Saturating IT Industry

The other day I was reading "India's IT Party is over. Reinvent yourself or suffer" by Ravi Venkatesan. He has touched upon some very interesting points.

The point on slower rise in incomes, slow hiring etc. I feel should also be looked at from another angle. Any new industry will typically have an initial high rise, high demand period and slowly in time it will saturate. About 40 years back, when the IT industry as an Industry started to pick up, it was like an ocean and anyone getting into it like a drop in the ocean. So there was plenty of demand but very less supply. Hence things moved fast for the initial players. They got good business, good rates, they rose very fast and expanded at a fast page. In nascent stage as the organization was growing, it needed more and more people, so ‘hiring’ was good. It needed more and more people to manage the growing work, so ‘promotions’ were good. Business was growing by leaps and bounds, so the ‘compensation hikes’ were great. It needed to put people onsite fast as there was demand and the laws weren’t that strict, so people got chance to go ‘onsite’ often and for long term. In time, the industry has got saturated and the law of diminishing returns applies.

With time, as the organizational seats get to fill up, and people don’t retire as fast, the hiring has to slow down. Many players have entered the space and hence the business has got divided. What seemed like an ocean earlier now seems like a small pond. With multiple worldwide slowdown years, every organization is tightening their spend and hence the prices are more controlled, even cut down in many instances and hence no way an organization can give hikes at the same rate.  

These are all signs of a mature industry. A century or so back when we had industrial revolution, many made their fortune in the initial years. In time however the industry saturated and the rates stabilized. The jobs were stable, pays were decent and while there were hikes, they weren’t double digit like the IT population got used, but would be typically hardly 4-5%. I recall when I had joined our IT industry about 20 years back, I had a small package, maybe about half what my father was earning in his Government job at that time. In just about 5 years, I was at par and in another 3-4 years I was earning almost double what he was earning. Those were the boom years. With saturation, things have slowed down and this is how the future is going to be. There will still be areas like possibly products where there is scope of non-linear revenue by way of licenses which may bring relatively faster growth, but then on the other side are mobile apps that bring bulk of the business today, but need to be offered for free for consumers to use it.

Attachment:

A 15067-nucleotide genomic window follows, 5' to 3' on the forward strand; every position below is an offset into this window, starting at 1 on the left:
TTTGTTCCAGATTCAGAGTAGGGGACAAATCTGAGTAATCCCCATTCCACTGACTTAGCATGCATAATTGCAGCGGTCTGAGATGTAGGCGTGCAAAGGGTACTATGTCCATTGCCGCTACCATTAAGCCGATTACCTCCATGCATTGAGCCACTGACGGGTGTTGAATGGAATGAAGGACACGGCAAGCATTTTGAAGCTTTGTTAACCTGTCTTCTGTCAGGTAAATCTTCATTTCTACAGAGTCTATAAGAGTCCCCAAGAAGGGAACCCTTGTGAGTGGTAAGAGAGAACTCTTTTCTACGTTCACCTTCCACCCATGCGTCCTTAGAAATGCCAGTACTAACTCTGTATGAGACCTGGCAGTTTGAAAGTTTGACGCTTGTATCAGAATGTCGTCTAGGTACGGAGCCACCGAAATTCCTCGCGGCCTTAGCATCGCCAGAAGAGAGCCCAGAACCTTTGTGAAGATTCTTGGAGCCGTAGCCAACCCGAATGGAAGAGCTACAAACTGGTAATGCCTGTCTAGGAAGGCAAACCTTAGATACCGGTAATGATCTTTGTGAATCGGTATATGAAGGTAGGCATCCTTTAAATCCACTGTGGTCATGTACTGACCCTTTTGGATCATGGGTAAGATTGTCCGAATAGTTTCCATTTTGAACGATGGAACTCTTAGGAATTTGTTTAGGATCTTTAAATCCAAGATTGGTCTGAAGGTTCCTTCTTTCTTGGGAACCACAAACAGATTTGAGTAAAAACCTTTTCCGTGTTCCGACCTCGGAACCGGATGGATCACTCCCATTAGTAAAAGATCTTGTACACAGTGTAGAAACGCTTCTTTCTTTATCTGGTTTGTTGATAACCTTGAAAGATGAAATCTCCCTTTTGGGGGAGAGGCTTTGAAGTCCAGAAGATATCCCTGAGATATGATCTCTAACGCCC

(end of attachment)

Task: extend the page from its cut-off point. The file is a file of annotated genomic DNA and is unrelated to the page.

We often say for our IT industry that, change is the only constant. Today it is probably more relevant than ever. The technology landscape is changing so fast, that businesses are realizing that old strategies may not really work any longer, and we need to learn new skills to keep pace with changing world. Those who can do this will continue to remain relevant while others will fade out.

Ravi has also talked about different kinds of jobs people can look out for. This I feel is a very good point, but needs a basic change in mind set. Somehow for many of us Doctor, Engineer and now IT Professional are the jobs to crave for and anything else is looked down upon. If we start respecting every job and realize that job is finally at the heart of it, to make money to have a decent living, we probably will be able to leverage the many opportunities around us much better. At this time I cannot help but recollect a book I recently read "Screw It,Let's Do It" by Sir Richard Branson, where he talked about how he focused on having his goals and then work towards achieving them. It was never a debate on if this a good job or not. It was always how do I achieve it? 


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